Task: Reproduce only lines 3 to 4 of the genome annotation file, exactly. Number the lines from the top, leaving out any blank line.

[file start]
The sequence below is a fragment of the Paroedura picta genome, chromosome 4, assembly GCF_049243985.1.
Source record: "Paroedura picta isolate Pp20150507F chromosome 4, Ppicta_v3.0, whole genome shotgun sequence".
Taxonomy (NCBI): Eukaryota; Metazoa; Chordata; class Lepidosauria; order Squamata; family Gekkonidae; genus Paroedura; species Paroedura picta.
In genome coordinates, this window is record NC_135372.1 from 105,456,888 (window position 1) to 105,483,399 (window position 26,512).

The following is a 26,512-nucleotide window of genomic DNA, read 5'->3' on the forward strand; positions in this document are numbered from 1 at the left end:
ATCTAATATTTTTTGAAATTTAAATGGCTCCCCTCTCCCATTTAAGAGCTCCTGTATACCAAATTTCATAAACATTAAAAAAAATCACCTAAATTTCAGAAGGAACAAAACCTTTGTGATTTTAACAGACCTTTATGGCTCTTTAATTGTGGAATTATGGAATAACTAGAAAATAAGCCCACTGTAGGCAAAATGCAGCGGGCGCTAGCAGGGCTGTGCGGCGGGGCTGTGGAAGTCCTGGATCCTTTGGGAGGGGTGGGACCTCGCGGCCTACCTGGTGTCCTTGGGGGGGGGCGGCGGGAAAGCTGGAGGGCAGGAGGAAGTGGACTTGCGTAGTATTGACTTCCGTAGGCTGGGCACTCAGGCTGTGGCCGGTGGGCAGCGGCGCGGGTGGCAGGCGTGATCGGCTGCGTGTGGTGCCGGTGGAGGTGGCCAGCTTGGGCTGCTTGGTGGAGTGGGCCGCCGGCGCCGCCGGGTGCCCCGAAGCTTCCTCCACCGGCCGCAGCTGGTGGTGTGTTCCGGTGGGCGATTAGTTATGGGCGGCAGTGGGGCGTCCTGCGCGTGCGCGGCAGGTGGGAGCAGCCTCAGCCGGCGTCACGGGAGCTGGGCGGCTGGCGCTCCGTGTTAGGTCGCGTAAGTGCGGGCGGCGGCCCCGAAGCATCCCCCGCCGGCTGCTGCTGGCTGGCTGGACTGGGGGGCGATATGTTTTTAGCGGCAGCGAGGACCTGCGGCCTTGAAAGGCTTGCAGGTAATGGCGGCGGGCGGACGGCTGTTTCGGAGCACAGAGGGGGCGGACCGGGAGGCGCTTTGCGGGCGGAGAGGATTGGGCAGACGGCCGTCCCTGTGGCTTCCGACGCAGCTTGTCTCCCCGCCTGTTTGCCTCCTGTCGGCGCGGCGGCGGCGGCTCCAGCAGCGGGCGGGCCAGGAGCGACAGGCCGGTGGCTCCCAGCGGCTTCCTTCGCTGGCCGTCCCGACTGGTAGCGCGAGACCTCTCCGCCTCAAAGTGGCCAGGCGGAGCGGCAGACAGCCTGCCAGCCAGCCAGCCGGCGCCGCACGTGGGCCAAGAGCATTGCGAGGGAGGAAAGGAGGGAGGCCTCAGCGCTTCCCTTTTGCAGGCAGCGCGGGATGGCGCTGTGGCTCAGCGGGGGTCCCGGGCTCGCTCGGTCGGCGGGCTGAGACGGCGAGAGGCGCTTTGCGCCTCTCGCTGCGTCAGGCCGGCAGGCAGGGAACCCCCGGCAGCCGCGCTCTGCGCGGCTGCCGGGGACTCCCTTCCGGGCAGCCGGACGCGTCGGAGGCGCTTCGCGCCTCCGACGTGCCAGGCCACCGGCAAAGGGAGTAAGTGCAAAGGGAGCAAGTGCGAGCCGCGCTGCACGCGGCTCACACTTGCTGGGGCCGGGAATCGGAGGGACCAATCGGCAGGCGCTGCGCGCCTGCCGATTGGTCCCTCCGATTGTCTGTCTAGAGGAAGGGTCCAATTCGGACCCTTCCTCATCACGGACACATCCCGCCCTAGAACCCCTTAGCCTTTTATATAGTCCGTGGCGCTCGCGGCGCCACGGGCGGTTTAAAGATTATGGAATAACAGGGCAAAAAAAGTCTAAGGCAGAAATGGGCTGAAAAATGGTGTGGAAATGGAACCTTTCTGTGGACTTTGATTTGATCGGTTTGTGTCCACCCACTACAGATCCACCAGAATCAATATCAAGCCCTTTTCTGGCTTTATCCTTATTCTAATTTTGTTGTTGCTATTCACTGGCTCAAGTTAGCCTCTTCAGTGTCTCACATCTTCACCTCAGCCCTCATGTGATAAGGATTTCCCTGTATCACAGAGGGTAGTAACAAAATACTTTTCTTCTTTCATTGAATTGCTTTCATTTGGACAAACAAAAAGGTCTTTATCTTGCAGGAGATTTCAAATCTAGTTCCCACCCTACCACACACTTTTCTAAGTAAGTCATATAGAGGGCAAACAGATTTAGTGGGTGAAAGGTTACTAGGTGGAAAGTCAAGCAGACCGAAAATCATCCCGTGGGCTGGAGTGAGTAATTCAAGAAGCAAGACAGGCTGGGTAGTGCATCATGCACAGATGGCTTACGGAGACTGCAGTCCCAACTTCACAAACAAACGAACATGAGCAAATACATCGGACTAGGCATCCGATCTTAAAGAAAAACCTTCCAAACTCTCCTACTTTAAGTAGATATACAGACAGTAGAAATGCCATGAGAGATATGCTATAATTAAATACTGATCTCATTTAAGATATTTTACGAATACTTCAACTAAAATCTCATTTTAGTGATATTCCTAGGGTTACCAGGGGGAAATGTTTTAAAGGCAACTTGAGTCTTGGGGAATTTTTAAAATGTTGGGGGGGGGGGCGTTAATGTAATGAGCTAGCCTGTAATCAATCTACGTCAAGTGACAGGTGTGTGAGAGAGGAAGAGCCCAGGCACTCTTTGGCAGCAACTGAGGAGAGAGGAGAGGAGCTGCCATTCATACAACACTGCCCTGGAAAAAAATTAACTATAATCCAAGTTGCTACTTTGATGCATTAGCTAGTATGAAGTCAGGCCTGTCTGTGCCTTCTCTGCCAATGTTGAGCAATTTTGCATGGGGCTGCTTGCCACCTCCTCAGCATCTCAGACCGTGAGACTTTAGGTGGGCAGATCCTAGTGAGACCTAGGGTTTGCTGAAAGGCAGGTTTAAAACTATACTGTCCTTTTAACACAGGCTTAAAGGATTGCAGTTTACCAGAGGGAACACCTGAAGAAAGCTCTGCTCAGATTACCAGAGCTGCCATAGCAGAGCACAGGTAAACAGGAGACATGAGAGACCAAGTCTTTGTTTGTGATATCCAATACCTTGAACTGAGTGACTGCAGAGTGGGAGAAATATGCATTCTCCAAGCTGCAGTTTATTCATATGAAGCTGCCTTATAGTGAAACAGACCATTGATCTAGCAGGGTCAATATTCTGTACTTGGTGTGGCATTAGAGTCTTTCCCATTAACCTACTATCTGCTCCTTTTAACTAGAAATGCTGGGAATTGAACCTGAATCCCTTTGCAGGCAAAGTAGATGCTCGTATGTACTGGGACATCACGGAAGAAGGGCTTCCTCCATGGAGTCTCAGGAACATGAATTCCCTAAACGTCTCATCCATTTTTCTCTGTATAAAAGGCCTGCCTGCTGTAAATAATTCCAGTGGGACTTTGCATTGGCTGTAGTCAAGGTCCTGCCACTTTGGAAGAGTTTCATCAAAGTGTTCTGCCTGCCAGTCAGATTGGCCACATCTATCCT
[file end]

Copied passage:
Taxonomy (NCBI): Eukaryota; Metazoa; Chordata; class Lepidosauria; order Squamata; family Gekkonidae; genus Paroedura; species Paroedura picta.
In genome coordinates, this window is record NC_135372.1 from 105,456,888 (window position 1) to 105,483,399 (window position 26,512).